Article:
Fair Use Test
Copyright owners enjoy certain exclusive rights. Only they may copy their works, prepare derivatives or revisions, distribute their works, and perform them in public. The purpose of granting creators these rights is to “. . . Promote the Progress of Science and the useful Arts, by securing for limited times to Authors and Inventors the exclusive right to their respective Writings and Discoveries.” (U.S. Constitution, Article I, Section 8.)
Although creators’ rights are absolute, and apply for a fixed period of time, the law also incorporates an exception to those rights, otherwise known as fair use, which allows the public to make limited use of protected works without the need for permission or paying a fee. Before proceeding with this test, make sure that the work you are considering is protected and not in the public domain.
For fair use to apply to a particular work, four factors must be considered. Each factor tips either in favor of fair use or against it. After considering all four factors, a majority of factors leaning toward fair use will theoretically resolve the issue in favor of fair use. Using the language of the federal statue (17 U.S.C. Section 107) the factors to be considered in each instance of fair use are:
- The purpose and character of the use, including whether such use is of a commercial nature or is for nonprofit educational purposes,
- The nature of the copyrighted work,
- The amount and substantiality of the portion used in relation to the copyrighted work as a whole; and,
- The effect upon the potential market for or value of the copyrighted work. The fact that a work is unpublished shall not by itself bar a finding of fair use if such finding is made upon consideration of all the above factors.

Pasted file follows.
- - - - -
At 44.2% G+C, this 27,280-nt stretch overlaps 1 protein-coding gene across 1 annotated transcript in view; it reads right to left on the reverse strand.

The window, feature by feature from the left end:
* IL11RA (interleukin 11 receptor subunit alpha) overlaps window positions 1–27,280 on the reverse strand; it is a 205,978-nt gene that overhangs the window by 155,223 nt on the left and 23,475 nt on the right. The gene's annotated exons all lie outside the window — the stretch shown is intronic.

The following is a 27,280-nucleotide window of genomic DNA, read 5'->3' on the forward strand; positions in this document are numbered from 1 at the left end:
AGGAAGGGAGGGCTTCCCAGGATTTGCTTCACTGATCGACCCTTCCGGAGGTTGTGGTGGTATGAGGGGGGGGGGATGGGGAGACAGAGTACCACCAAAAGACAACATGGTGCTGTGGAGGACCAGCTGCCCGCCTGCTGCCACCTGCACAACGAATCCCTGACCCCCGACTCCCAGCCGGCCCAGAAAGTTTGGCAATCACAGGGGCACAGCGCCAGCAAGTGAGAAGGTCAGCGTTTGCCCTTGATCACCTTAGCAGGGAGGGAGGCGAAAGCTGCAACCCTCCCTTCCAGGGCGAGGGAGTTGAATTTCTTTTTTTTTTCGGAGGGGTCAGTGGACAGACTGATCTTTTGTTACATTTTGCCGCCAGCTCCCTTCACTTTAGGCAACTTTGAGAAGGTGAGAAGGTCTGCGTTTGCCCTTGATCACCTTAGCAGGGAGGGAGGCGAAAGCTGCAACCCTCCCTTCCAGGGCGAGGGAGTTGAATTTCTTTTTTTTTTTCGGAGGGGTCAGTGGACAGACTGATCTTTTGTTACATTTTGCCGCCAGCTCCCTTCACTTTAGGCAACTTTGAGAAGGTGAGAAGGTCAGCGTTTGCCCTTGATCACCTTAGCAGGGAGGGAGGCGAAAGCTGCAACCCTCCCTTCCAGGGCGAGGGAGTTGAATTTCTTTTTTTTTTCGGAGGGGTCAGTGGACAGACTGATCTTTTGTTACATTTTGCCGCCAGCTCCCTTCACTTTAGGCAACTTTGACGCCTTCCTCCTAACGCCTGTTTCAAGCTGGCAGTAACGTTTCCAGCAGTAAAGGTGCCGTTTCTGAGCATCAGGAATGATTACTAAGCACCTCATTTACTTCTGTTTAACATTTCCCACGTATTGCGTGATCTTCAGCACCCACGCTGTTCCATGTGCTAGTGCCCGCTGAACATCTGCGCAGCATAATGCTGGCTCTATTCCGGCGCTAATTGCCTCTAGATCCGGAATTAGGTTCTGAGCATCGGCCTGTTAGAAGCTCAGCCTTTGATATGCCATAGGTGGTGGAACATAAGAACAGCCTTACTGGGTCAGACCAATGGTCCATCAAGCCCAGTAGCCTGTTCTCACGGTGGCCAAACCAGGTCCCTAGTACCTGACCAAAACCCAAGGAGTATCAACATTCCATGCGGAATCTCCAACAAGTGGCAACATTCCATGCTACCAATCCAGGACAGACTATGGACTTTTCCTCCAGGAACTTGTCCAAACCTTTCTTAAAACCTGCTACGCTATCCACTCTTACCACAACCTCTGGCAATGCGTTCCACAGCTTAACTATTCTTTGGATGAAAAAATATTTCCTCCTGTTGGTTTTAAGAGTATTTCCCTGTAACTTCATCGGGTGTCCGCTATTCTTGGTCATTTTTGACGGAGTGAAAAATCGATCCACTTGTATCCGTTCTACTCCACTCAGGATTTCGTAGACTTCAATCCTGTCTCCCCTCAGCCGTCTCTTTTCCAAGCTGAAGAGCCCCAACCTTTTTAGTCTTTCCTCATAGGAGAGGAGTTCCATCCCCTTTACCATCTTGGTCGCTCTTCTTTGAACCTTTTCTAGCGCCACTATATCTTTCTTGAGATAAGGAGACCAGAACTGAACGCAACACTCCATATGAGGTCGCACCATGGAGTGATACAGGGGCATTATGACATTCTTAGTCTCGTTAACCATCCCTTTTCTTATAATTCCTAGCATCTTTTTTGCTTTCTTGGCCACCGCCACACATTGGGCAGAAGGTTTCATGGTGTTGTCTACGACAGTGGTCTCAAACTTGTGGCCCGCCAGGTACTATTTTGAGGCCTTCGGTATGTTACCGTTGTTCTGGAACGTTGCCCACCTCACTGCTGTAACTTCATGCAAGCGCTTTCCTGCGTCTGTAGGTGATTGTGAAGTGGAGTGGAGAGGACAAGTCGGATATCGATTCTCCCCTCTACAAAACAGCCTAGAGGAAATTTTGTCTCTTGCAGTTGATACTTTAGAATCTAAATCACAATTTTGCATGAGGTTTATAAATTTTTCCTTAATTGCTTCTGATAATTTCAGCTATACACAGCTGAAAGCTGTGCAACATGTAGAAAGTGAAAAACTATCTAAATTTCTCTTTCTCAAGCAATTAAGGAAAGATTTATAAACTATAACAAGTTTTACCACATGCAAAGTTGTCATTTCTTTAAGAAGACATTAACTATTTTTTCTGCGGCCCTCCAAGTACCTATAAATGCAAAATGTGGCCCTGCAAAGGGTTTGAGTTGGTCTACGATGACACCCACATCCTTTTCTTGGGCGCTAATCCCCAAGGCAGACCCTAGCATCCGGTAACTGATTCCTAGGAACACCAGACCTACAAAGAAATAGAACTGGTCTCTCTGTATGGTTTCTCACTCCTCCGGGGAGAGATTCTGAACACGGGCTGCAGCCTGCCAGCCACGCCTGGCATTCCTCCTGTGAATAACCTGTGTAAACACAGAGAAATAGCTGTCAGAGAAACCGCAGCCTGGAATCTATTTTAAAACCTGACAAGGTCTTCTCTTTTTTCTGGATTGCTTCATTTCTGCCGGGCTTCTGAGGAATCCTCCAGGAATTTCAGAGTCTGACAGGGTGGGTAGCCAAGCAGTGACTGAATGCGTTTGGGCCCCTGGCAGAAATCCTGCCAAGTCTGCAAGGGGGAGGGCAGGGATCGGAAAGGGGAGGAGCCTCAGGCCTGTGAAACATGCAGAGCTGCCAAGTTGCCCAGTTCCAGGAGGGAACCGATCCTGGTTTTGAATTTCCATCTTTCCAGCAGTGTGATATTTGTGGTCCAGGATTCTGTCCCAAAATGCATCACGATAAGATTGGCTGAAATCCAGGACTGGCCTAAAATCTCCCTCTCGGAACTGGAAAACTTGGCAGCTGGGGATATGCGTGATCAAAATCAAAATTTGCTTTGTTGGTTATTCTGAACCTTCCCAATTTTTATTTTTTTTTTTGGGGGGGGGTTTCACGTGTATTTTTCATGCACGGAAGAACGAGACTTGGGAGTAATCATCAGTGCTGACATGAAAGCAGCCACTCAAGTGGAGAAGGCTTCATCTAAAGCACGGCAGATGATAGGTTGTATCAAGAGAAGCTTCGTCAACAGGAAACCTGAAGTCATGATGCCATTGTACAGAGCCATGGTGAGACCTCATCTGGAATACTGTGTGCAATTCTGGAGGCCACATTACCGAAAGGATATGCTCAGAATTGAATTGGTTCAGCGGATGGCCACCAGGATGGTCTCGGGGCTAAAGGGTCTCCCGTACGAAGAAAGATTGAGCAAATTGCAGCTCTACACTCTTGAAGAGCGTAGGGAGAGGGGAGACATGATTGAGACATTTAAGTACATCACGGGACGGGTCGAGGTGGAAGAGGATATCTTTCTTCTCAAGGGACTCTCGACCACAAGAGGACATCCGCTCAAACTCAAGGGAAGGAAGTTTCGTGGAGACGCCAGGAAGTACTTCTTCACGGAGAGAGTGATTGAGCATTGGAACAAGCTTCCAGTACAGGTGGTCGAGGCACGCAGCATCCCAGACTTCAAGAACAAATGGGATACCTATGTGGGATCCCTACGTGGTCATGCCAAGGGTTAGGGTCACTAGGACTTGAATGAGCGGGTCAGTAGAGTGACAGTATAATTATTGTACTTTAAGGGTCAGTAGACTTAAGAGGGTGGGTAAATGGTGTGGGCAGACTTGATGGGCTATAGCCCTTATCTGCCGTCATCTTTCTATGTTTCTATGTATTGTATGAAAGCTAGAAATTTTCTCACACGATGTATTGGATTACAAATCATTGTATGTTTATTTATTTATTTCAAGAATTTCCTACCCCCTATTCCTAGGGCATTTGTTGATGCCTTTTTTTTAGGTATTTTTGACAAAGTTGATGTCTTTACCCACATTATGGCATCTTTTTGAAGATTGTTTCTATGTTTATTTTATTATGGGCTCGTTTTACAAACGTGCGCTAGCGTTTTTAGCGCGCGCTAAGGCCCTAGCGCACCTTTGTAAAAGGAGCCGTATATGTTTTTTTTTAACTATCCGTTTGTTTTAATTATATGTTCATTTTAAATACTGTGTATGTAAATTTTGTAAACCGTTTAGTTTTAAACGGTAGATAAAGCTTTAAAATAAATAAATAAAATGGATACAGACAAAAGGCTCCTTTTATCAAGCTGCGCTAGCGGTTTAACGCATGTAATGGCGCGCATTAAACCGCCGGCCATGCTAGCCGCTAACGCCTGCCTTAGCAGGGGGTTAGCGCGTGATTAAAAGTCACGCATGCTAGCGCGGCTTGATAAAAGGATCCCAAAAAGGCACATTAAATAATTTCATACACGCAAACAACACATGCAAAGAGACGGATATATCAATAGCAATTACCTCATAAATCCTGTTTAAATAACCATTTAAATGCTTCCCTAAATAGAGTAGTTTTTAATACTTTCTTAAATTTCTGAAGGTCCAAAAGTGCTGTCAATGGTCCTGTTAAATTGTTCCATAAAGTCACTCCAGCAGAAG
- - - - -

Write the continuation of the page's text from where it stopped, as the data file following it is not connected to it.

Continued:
Factor 1: If the purpose of using a protected work is educational, both learning and teaching, then the door for fair use is opened, but education by itself does not guarantee fair use. The distinction in this factor must be between what truly furthers education and what merely entertains.
Factor 2: This factor requires considering the amount of creativity invested in the original work that you want to copy. Works that provide data or factual information weigh more in favor of fair use. Copyright law more zealously protects works that are artistic or creative in nature than factual nonfiction data.
Factor 3: Copying an entire work may make this factor weigh against fair use, but not rule it out conclusively. The less you copy, the more likely you qualify for fair use. Copying what is essentially the “heart” of a work is tantamount to copying the entire work. For example, it might be considered as using the heart of a work to copy a graph showing the correlation of the affects of two drugs on the human nervous system for a pharmacy class. In such cases, it is important to remember that if this factor tips largely against fair use, then the other three factors should tip largely in favor of fair use to offset this one’s negative value.
Factor 4: This is the most difficult factor to analyze. Will your use of a protected work diminish sales of the original, or compete with the author or publisher of the original? If he answer to this question is yes, then this factor tips against fair use.